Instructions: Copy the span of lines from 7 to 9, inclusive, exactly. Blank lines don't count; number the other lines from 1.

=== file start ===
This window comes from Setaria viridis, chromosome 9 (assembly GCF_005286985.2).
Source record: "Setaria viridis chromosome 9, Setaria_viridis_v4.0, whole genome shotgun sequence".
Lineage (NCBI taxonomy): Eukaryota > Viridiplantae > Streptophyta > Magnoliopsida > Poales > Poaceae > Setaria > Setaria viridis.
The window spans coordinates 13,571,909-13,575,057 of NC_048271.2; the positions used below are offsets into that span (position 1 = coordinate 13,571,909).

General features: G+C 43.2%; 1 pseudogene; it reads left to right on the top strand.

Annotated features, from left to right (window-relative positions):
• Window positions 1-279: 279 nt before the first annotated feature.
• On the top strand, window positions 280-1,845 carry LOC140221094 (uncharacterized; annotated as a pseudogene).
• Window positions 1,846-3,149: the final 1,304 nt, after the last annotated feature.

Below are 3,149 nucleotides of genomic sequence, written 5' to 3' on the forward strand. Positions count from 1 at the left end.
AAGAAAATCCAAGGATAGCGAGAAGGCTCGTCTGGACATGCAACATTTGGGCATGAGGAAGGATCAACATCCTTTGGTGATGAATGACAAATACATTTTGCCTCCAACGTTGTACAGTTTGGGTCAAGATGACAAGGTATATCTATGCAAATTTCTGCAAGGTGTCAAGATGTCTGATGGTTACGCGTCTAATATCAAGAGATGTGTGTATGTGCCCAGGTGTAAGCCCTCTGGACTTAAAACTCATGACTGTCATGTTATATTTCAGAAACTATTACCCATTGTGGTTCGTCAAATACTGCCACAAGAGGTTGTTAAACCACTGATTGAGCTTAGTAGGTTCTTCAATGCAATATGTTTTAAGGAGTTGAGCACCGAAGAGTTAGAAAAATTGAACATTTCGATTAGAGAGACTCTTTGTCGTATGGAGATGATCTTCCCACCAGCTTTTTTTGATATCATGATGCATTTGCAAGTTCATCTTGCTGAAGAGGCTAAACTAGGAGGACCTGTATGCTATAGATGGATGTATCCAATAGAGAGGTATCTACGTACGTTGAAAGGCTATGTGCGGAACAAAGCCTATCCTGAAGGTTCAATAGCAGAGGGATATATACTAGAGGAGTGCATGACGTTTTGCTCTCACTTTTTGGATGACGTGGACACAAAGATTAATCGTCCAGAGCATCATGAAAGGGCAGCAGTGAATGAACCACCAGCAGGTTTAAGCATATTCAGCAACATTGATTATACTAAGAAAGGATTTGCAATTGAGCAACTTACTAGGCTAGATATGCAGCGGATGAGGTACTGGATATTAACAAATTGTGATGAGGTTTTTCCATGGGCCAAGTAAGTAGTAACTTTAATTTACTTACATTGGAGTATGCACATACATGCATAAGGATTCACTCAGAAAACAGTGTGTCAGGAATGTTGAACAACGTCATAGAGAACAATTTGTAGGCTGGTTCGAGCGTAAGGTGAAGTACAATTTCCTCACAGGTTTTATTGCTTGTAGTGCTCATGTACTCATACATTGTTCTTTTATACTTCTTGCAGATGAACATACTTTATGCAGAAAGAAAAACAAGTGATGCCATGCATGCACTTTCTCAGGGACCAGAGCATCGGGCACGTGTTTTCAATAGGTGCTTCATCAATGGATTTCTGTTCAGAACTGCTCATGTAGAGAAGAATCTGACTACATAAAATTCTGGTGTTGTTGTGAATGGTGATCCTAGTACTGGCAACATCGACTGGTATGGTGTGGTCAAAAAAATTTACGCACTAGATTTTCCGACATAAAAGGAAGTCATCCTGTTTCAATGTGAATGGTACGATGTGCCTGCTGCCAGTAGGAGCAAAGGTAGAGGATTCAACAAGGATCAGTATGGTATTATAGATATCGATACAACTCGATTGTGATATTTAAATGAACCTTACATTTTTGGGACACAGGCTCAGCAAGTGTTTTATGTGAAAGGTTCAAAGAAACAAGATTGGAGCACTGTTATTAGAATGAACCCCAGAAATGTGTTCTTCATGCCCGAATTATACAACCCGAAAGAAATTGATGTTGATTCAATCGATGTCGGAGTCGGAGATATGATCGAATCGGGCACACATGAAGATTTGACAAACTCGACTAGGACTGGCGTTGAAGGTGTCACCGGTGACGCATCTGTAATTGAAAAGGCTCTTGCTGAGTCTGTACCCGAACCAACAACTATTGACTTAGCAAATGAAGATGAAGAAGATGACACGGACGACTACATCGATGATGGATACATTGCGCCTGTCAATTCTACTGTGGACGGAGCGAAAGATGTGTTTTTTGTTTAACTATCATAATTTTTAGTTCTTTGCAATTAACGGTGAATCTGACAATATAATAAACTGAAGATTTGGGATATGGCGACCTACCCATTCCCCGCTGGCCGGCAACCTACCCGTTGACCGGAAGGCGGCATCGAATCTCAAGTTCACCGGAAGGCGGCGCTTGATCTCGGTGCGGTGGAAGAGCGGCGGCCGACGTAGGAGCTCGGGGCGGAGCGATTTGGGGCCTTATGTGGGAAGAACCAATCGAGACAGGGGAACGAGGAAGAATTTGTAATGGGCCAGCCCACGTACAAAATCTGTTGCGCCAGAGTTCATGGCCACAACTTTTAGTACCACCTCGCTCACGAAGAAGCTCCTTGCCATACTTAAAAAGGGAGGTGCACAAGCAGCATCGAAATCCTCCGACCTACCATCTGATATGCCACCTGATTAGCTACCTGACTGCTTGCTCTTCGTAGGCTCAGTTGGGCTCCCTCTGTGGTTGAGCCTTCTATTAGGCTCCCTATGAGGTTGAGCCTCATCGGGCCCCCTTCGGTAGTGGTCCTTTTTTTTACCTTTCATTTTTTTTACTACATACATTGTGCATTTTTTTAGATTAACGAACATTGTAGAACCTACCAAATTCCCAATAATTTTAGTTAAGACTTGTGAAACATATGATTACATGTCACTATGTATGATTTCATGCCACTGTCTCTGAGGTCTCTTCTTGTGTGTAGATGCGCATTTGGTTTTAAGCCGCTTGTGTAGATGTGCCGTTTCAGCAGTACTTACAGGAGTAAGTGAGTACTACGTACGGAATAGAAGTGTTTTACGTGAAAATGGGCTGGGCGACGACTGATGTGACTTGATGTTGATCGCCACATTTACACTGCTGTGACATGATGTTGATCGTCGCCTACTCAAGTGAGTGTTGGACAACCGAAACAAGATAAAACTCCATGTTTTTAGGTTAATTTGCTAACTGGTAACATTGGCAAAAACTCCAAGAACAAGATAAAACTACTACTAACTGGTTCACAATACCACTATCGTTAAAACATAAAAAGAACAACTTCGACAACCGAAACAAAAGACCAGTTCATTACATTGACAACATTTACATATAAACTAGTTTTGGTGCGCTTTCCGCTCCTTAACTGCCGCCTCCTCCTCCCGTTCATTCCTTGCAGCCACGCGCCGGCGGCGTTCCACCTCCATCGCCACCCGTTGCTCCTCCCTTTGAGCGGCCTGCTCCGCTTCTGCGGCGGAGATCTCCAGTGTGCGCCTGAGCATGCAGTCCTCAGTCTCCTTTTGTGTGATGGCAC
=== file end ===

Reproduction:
• Window positions 1-279: 279 nt before the first annotated feature.
• On the top strand, window positions 280-1,845 carry LOC140221094 (uncharacterized; annotated as a pseudogene).
• Window positions 1,846-3,149: the final 1,304 nt, after the last annotated feature.